nyrtzi
@revolution

It would be nice to be able to skip all pointless bookkeeping and boilerplate but... I was writing Go code but when the time came to use unions all I found was an interface based kludge made mostly of excessive repetitive boilerplate (and I really hate it when I need to work around the deficiencies of the tools I'm supposed to use).

Then there is also the matter of GC performance which seems a bit iffy for realtime code.

Two megs for a Hello World sounds a bit too much. I would have expected that a static language could do better. Then again compared to the bloat of Java while being better than Java isn't any kind of an excuse in itself.

A simple HTTP server in Go can be written in 6 lines using the usual libraries and it's "only" 4.5 megs in size. It's nice to be able to write up something like that with so little code but I wonder if the libraries and especially language scale up in terms of brevity when one has to write a lot of complicated code. Thus far it feels like the answer would be a "no" simply because of the type system and the limitations and requirements it causes. It feels like the language went for a dirty and hackish compromise and I can't say that I appreciate that.
Post 22 Dec 2014, 15:00
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revolution
When all else fails, read the source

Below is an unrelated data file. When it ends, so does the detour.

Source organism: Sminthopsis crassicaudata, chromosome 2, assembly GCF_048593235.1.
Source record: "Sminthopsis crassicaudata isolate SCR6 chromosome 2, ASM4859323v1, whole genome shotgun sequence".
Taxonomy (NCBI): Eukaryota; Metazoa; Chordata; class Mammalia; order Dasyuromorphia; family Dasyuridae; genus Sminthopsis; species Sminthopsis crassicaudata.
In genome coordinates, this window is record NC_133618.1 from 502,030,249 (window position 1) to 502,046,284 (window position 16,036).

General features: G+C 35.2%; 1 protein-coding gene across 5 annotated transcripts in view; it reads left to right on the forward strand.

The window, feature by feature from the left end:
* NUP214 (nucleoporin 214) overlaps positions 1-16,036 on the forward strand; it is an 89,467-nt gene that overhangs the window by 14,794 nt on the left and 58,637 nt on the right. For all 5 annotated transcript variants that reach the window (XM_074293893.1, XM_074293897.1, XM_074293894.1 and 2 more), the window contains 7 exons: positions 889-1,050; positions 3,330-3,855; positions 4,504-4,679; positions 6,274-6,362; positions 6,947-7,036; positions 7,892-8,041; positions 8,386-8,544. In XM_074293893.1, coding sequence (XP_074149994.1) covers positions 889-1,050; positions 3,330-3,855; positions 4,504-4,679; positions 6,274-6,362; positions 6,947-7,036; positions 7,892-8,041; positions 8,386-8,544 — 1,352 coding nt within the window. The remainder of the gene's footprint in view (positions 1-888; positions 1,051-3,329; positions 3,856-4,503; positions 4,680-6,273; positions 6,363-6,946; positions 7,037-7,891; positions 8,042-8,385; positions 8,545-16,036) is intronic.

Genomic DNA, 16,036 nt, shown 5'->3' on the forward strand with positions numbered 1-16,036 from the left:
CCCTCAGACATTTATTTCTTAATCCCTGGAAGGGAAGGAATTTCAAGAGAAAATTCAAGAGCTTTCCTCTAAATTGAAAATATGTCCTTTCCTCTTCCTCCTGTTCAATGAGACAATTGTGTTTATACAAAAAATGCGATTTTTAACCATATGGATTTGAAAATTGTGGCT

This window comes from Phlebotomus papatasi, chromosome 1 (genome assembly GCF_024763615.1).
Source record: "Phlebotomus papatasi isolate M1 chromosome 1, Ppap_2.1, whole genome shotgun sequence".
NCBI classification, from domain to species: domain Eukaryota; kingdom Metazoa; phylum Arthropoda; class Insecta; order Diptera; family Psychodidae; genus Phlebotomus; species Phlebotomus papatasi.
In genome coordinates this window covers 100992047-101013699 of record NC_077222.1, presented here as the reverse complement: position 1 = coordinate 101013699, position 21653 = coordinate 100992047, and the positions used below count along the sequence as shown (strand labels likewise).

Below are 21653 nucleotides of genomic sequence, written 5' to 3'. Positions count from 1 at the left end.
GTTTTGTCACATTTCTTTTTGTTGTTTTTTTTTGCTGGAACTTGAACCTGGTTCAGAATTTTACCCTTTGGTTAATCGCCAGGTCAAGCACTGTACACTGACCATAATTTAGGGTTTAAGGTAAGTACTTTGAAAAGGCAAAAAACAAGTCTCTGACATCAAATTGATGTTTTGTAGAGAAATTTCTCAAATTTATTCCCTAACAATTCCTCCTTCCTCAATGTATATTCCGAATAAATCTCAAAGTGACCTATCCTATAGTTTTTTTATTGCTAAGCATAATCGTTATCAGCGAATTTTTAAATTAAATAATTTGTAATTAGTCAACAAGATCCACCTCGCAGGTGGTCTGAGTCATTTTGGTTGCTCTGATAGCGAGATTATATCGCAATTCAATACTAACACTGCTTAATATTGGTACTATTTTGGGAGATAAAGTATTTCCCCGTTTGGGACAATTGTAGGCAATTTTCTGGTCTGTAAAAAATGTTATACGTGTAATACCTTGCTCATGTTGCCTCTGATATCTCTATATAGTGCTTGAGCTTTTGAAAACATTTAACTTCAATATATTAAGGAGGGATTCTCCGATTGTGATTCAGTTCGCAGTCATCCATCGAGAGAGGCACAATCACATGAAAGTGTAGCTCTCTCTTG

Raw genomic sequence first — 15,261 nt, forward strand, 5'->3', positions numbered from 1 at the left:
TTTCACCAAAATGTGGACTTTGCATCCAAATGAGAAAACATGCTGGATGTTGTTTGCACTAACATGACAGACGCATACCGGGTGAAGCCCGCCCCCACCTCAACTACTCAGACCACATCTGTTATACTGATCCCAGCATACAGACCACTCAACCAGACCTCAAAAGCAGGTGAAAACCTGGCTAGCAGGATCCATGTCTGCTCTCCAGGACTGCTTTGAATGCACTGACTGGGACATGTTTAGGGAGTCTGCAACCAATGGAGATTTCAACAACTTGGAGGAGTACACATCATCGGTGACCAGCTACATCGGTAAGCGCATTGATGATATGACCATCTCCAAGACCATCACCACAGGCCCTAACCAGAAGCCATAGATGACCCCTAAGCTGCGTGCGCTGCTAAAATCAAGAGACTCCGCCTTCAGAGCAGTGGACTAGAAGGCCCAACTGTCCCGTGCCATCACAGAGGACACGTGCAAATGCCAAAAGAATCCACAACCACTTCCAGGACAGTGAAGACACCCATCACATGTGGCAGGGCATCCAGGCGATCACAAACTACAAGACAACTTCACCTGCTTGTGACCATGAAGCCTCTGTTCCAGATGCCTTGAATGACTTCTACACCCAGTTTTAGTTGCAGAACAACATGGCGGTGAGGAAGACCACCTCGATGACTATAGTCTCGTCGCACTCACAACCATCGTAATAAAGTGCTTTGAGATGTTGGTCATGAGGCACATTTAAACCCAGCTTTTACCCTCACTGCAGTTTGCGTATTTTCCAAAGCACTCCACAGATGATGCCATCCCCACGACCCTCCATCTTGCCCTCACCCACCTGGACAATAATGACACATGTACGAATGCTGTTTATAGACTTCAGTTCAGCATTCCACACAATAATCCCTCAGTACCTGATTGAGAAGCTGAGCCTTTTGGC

Joined: 24 Aug 2004
Posts: 17253
Location: In your JS exploiting you and your system
revolution
For embedded realtime code I doubt there is any HLL that is up to it.

For bloated mash-up websites generating trivial fluff just to get advertising revenue then perhaps GO would be perfect?
Post 22 Dec 2014, 15:07
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nyrtzi



Joined: 08 Jul 2006
Posts: 192
Location: Off the scale in the third direction
nyrtzi
revolution wrote:
For embedded realtime code I doubt there is any HLL that is up to it.


C++? Then again to me C++ seems too complicated on both the inside and the outside. I'd rather avoid a big runtime and all the complexities related to debugging code with inheritance and all kinds of automatic and semiautomatic calls of constructors and destructors. The language doing the magic for you is nice until you need to debug it so I'd prefer to leave all the magic to when I go see a real magician's show. Not to mention the pain of debugging something related to STL templates.